A cowboy once again

Thomas Burleigh Kurishingal  

The cowboy roles that he played in TV serials and Hollywood movies rise once again in Double Barrel, where businessman and veteran actor Thomas Burleigh Kurishingal plays the role of a villainous don. The 83-year-old, whose journey from Mollywood to Hollywood and back is quite the Bollywood style storyline says wittily, “I don’t know how many times I have been killed in the tavern. It seems my ability to die is better than my ability to live.” In Double Barrel he stars alongside top actors Prithviraj and Indraijith.

Kurishingal is a man of many parts. If as an actor he has played strong cameo roles, he is a successful businessman, writer, illustrator, artist and a musician. He has been feted with the KCBC Lifetime Achievement Award. His book, The Sacred Savage, a work of fiction based on 16th century history is set to release next month.

His tryst with the Malayalam film industry began early in 1954 when he played the lead role in Thiramala, a tragedy, famous for its music. This was followed by a spate of small but significant roles, which strangely did not see much success. In 1957, bitten by the acting bug, Kurishingal left Kerala to follow his Hollywood dreams. He would have no less. He took admission at the University of California to study Motion Pictures.

“I was taught by some known actors and directors that included Nancy Reagan,” he says recounting his days at the university.

Actor Dilip Kumar’s brother, Aslam Khan who was his roommate in college would later help him in his business. Here, Thomas wrote a screenplay, Maya and the Elephant, which was later made into a motion picture called Maya, shot at Mehboob Studios, Mumbai. He also starred in the film, Never So Few with Frank Sinatra and Gina Lollobrigidia. “I essayed a small role of an Indian on the Burma Front,” he says.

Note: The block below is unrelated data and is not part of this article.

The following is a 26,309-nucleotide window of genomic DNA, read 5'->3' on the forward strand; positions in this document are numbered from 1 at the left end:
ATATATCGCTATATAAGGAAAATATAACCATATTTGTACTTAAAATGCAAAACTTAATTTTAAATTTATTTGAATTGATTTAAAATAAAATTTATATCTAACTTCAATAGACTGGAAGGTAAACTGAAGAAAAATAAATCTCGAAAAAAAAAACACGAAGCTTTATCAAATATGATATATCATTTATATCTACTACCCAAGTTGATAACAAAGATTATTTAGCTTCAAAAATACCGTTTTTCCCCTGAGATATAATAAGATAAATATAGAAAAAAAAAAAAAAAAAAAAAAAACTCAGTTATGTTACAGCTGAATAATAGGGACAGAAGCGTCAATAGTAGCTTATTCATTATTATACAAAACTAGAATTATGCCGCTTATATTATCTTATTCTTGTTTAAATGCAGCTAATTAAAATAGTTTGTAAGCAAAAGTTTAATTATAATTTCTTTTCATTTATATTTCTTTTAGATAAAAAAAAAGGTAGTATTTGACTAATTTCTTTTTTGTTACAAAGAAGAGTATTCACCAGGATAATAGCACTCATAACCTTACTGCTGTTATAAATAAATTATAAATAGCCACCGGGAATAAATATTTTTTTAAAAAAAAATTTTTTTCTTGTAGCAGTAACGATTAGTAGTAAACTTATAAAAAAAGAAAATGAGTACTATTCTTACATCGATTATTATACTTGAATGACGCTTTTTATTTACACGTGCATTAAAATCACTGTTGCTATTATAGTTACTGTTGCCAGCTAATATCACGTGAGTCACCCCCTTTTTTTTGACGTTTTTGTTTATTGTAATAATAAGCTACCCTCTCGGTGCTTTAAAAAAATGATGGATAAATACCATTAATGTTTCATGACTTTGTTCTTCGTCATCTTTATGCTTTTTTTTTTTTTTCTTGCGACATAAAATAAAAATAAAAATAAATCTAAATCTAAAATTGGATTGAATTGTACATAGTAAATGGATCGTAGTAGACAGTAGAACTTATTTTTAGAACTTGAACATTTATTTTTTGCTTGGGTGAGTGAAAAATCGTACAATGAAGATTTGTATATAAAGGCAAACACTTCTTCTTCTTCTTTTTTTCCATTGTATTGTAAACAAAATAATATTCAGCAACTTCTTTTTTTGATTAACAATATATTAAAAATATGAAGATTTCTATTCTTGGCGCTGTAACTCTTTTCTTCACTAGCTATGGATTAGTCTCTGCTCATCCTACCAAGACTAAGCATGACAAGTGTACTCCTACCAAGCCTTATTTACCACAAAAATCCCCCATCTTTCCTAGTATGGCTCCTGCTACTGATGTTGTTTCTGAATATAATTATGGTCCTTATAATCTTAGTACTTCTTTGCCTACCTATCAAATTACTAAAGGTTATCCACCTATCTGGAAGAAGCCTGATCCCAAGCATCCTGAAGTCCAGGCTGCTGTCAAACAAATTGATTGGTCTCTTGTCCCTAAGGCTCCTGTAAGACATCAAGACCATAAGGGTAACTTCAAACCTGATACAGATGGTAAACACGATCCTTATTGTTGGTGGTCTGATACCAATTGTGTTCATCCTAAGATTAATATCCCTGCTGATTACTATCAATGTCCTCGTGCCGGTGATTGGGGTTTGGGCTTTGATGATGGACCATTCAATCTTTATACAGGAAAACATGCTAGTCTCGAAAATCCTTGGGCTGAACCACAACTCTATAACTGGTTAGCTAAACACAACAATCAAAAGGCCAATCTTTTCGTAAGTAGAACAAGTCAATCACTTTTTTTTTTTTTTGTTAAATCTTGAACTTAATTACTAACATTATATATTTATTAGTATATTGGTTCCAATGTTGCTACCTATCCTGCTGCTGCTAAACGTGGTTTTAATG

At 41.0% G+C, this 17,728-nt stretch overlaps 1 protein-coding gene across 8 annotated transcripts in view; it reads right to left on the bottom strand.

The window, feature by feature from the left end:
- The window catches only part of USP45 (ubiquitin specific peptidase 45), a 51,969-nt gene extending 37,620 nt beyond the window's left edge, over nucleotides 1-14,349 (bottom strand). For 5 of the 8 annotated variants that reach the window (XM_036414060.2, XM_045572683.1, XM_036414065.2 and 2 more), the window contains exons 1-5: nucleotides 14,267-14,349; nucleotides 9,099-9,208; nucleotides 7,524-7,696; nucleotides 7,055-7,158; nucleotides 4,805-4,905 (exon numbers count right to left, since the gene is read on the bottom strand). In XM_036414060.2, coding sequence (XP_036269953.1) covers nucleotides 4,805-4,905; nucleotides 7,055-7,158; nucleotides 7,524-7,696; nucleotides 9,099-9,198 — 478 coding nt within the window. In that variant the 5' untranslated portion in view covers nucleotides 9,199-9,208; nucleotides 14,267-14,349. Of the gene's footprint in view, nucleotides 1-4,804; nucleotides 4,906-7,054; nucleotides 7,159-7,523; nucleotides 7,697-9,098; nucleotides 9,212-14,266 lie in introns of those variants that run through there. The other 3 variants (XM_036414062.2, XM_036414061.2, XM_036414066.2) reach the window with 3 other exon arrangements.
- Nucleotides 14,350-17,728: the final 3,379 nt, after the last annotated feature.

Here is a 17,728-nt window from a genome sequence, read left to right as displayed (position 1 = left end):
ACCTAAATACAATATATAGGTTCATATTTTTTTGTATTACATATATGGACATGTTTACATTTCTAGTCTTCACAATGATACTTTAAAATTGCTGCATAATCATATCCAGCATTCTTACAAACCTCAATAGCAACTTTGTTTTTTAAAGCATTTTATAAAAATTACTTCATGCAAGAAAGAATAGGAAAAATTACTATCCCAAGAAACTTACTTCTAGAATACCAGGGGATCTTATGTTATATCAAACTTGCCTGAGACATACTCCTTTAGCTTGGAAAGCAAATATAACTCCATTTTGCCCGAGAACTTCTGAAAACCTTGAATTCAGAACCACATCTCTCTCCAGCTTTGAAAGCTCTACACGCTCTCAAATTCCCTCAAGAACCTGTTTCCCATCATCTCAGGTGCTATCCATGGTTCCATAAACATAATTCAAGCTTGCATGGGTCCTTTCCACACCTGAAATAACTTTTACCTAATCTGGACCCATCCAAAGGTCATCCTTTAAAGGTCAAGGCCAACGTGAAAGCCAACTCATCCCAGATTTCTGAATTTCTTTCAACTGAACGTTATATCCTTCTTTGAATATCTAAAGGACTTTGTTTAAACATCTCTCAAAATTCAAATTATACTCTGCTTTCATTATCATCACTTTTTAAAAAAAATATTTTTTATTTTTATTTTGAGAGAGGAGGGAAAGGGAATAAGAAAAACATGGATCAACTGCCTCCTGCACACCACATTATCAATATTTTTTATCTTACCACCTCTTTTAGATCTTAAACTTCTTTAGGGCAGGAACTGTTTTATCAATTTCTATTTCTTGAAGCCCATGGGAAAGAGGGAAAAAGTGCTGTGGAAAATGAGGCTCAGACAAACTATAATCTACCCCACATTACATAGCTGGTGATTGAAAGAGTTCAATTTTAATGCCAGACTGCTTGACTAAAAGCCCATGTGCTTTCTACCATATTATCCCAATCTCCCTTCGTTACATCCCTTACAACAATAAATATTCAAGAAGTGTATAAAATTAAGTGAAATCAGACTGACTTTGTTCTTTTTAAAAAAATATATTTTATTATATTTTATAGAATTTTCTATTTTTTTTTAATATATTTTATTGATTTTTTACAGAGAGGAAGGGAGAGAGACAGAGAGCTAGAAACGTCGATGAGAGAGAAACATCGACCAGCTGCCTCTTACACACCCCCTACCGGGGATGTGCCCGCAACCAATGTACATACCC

Actor Steve McQueen, who became his friend, signed him for his film with a story set in the American West. His successful role stereotyped him for more cowboy films to follow. He starred in Wanted Dead or Alive, Have Gun, Will Travel, Gun Smoke and such. “I was often mistaken for being a Mexican and could imitate Mexican English well,” says Thomas.

He waited for the big breakthrough but a business offer from roommate Aslam drew him to Mumbai. Concomitantly he began cartooning for magazines panels, ‘Thousand Jokes’ and ‘Big Brother Is Watching’. “Cartooning is in my blood,” says Thomas and has contributed to The Illustrated Weekly, Shankar’s Weekly and Current.

With some experience in the film industry and a sound business to boot Thomas produced two films, a suspense movie - Ithu Manushyano and a full length comedy, Velarikkapattanam. The films’ music was a hit. Thomas says that among his many creative pursuits it is music that he loves most. Writing and painting are his other passions to which he returns often. When not dabbling in films he turns to his easel in his studio at home in Fort Kochi or sits at his desk writing furiously. Beyond Heart, a work in prose-poetry, Fragrant Petals, a book of lyrics and O Kerala, an illustrated work on the State are some of his published works.

Earlier this year, for 22 days on the trot, Thomas was busy shooting on the golden beaches in Goa - scheming, killing, drawing blood - playing the role of a wily don, once again for a film that is training the spotlight on him again, after all those long years.

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Printable version | Nov 29, 2020 7:22:11 PM |

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